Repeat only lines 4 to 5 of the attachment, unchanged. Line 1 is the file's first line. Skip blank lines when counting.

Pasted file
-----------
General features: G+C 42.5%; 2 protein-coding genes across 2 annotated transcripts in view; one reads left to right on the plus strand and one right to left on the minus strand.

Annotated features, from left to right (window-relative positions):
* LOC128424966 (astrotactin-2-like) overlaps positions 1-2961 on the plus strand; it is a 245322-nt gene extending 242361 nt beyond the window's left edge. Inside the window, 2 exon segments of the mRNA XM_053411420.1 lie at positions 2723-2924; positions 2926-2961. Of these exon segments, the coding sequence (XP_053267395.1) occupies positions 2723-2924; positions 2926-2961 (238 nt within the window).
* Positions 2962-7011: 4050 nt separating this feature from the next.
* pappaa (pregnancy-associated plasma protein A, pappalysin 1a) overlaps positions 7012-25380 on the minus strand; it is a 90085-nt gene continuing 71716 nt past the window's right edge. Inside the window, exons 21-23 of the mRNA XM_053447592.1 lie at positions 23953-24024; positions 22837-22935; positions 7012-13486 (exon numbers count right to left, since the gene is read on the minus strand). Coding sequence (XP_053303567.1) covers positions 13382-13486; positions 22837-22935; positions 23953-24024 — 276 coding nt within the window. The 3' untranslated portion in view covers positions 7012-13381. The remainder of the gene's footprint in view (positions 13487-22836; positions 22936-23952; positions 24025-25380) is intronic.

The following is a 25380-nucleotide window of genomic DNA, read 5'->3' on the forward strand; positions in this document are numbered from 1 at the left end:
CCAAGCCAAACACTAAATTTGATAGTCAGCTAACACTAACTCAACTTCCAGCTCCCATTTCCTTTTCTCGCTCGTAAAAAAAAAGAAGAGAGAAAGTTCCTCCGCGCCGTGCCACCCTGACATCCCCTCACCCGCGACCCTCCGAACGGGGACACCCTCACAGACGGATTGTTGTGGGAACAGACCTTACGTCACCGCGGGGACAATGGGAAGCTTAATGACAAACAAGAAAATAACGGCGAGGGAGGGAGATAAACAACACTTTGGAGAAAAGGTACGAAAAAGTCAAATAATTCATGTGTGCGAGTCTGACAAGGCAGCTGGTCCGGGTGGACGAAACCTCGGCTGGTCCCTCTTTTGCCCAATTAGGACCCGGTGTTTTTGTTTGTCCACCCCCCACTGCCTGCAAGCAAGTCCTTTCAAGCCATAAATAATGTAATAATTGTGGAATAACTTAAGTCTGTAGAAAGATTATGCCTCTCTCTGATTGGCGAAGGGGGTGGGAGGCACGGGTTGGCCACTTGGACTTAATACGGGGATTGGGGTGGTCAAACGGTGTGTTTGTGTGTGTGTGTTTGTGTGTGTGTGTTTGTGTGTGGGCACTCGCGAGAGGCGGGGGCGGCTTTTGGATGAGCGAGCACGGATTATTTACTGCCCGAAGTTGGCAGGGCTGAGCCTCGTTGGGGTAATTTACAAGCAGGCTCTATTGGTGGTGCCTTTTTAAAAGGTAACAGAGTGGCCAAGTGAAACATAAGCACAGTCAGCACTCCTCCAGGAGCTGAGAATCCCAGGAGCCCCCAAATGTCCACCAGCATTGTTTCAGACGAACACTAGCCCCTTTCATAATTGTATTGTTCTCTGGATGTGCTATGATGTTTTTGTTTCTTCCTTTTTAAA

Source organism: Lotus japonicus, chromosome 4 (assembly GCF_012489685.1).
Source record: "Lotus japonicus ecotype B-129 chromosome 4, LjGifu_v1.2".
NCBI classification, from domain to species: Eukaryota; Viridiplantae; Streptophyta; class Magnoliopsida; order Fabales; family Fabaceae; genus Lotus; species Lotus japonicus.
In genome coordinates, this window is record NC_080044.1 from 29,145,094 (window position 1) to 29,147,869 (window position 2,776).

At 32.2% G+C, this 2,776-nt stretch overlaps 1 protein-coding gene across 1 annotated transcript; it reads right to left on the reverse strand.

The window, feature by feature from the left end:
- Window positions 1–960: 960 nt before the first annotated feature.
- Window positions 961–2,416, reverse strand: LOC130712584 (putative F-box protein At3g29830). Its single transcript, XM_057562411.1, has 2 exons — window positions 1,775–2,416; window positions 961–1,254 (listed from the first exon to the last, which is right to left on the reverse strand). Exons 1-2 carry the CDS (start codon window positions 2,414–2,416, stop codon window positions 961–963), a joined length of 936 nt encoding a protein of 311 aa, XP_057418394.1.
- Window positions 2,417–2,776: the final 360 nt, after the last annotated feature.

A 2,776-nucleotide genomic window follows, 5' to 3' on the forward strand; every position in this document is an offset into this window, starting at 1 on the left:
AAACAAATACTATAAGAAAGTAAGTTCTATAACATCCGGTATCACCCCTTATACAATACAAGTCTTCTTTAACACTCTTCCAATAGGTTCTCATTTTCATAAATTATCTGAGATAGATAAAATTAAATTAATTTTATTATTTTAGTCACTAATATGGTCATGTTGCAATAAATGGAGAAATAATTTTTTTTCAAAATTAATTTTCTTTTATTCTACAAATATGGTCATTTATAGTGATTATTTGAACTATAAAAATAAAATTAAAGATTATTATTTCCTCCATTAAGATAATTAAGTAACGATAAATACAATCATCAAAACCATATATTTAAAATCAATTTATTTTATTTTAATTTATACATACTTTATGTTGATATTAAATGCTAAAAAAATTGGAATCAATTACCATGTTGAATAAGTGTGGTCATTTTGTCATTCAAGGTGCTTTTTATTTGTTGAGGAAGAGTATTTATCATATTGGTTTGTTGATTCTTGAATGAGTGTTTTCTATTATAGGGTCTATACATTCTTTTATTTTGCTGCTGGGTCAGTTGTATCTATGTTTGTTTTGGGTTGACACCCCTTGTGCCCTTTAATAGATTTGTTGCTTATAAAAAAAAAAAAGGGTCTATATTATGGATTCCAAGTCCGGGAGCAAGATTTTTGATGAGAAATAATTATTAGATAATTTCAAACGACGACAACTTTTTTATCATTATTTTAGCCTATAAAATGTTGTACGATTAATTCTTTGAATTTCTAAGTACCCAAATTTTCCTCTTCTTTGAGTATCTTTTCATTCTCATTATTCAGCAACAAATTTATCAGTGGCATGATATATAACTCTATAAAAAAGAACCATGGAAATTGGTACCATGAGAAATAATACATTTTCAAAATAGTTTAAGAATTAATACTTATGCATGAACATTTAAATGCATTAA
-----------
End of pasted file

* Positions 2962-7011: 4050 nt separating this feature from the next.
* pappaa (pregnancy-associated plasma protein A, pappalysin 1a) overlaps positions 7012-25380 on the minus strand; it is a 90085-nt gene continuing 71716 nt past the window's right edge. Inside the window, exons 21-23 of the mRNA XM_053447592.1 lie at positions 23953-24024; positions 22837-22935; positions 7012-13486 (exon numbers count right to left, since the gene is read on the minus strand). Coding sequence (XP_053303567.1) covers positions 13382-13486; positions 22837-22935; positions 23953-24024 — 276 coding nt within the window. The 3' untranslated portion in view covers positions 7012-13381. The remainder of the gene's footprint in view (positions 13487-22836; positions 22936-23952; positions 24025-25380) is intronic.